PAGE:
A shortage of natural-gas capacity during the December/January cold snap added $1.7 billion to the electric bills of business and residential customers in New England while erasing all the environmental benefits from solar energy in Massachusetts during 2017.

coal_power_plantNow you know why Massachusetts employers support the idea of expanding natural-gas infrastructure in the region.

New data released yesterday by the Massachusetts Coalition for Sustainable Energy (MCSE) and compiled by Concentric Energy Advisors underscores the economic and environmental damage wrought by our energy status quo. AIM is a member of the Coalition, along with scores of other business associations and labor unions.

Natural gas supplies in the region are tight during the winter. Despite abundant supplies just a few states away, pipeline infrastructure to get it here is inadequate and efforts to address this issue have been stymied by those who believe upgrading our natural gas infrastructure will stall progress on transitioning to clean energy. 

Electricity generators simply don’t have enough natural gas to operate during the bitter cold because most of the available gas is used to serve businesses and homeowners.

To satisfy the increased demand for electricity, power plants burn stored back-up oil and coal. The lights stay on, but greenhouse gas emissions increase exponentially since oil and coal emit more carbon than natural gas. The cold-weather shortage of natural gas has become so common in recent winters that power generators are paid to store oil, whether or not it is needed, as sort of an insurance policy funded by ratepayers through higher electric rates.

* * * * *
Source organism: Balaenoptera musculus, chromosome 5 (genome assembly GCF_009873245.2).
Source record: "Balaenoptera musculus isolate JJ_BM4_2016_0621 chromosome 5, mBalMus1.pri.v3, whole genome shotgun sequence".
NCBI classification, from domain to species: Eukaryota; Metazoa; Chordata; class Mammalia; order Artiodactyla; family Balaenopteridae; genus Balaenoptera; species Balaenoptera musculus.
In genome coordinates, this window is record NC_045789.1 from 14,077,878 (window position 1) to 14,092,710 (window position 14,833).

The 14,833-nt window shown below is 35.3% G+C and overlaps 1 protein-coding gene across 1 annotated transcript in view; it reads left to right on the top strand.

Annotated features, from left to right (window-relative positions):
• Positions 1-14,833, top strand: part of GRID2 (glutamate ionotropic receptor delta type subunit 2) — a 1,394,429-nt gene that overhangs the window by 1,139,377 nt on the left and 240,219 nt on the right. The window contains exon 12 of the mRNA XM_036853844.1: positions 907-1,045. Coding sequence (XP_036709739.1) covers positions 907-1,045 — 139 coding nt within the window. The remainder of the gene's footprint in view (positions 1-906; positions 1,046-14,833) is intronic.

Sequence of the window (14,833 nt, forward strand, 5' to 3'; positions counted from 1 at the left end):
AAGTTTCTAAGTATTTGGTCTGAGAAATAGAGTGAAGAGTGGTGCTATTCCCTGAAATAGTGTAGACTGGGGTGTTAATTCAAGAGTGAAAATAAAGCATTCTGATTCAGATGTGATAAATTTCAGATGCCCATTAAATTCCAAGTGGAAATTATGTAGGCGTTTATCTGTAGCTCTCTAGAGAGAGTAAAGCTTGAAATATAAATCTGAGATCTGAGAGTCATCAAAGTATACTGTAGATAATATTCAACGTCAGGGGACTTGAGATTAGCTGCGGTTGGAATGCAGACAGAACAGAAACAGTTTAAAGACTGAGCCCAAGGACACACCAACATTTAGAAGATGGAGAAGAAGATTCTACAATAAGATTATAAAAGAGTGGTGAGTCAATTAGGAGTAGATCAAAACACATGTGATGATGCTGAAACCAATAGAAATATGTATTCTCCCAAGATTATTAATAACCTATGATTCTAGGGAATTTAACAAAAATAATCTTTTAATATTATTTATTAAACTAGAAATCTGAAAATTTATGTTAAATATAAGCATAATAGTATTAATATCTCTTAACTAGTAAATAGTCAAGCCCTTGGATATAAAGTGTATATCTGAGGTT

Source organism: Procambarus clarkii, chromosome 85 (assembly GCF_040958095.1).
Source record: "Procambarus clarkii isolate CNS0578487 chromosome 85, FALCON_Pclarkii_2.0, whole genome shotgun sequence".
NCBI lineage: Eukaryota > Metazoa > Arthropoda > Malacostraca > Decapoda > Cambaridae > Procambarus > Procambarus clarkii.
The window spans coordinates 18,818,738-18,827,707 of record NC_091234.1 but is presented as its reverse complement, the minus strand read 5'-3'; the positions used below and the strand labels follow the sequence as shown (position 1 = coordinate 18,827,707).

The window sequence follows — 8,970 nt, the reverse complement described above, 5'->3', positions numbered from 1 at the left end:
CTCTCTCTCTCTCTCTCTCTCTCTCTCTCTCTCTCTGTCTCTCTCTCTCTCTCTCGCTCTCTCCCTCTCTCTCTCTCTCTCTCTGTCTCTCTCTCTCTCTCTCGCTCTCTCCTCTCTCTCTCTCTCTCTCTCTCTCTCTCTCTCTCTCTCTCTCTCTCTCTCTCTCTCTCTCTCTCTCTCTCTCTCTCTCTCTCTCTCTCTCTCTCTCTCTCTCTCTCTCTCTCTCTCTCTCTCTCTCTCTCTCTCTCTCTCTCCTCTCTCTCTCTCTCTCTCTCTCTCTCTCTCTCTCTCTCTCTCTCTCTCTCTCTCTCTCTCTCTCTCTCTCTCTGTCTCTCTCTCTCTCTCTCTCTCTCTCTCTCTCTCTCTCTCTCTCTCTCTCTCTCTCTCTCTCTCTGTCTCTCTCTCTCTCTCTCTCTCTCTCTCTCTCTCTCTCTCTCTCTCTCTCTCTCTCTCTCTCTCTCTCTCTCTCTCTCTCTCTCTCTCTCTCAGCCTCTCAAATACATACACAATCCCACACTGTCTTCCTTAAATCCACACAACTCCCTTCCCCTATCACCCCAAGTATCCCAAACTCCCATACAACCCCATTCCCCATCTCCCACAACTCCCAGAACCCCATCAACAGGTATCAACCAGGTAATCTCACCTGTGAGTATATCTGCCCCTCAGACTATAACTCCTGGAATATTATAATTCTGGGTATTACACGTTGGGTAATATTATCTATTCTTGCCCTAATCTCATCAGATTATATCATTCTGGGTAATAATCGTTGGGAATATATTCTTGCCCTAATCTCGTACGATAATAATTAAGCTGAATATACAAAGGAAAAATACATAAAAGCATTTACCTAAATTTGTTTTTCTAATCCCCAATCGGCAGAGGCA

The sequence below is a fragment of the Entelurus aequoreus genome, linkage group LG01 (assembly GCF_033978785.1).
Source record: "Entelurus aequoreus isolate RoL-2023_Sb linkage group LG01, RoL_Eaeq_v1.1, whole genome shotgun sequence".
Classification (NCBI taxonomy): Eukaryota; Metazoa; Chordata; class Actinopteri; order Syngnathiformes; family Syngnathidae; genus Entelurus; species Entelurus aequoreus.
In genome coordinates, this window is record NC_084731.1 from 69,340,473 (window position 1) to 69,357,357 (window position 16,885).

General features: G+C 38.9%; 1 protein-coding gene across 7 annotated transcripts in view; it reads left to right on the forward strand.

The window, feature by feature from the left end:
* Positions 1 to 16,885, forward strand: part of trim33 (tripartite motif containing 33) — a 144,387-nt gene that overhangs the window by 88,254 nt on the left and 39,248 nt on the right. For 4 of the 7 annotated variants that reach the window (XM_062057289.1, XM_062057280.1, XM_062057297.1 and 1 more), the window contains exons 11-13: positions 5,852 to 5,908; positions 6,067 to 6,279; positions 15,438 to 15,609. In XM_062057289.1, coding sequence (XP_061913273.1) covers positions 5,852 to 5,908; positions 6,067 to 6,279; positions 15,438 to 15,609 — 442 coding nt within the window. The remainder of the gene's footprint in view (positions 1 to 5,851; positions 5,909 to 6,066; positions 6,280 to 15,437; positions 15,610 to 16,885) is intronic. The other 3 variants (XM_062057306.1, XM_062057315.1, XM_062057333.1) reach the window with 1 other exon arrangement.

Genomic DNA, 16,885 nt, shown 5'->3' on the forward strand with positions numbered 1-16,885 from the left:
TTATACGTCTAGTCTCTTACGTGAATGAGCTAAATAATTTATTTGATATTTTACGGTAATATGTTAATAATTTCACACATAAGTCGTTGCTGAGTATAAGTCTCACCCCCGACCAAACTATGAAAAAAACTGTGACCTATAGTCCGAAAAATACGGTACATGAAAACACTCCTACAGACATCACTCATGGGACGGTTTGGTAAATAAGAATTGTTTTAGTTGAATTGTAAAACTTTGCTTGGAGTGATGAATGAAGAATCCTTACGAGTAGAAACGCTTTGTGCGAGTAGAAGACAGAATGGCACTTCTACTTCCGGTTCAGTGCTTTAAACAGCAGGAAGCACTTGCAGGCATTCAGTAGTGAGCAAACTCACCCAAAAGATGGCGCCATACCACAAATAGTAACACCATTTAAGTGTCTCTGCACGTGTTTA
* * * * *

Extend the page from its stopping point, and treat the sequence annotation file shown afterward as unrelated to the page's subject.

According to the Concentric report, the amount of coal and oil burned during just a two-week period generated 1.3 million tons of extra greenhouse gas emissions over what would have been emitted if gas had been available. The ratepayer cost was $1.7 billion higher than the previous winter – most of which will show up in next winter’s energy bills. 

In fact, Eversource yesterday sought a 15 percent increase in electric rates for customers in western Massachusetts for the period July through December.

How much is 1.3 million tons? The extra greenhouse gases negated all the greenhouse gas saving from all the solar energy produced in Massachusetts throughout 2017. It’s a problem that cannot be solved by adding more solar capacity since the highest need for natural gas is in the winter, when solar output is at its lowest.

Had the cold period continued (or if another came later in the year), brownouts would likely had occurred. ISO-NE, the regional power grid operator, reports that the system was about three days away from crashing as some plants were already running out of oil and had to curtail their output.       

This dangerous mix of rising costs, rising emissions and brownouts comes at a time when other states are dangling low energy costs in front of Massachusetts employers to persuade those companies to expand elsewhere. It’s not a tough sell – our energy costs are nearly double those of states in other regions of the country.

AIM, along with other members of the Coalition for Sustainable Energy, support a balanced approach to address the region’s energy problems. That approach embraces renewables - AIM has supported the development of both hydro power and offshore wind – while at the same time acknowledging the stresses on our current system and the economic and environmental damage that is occurring.

Read the Concentric Report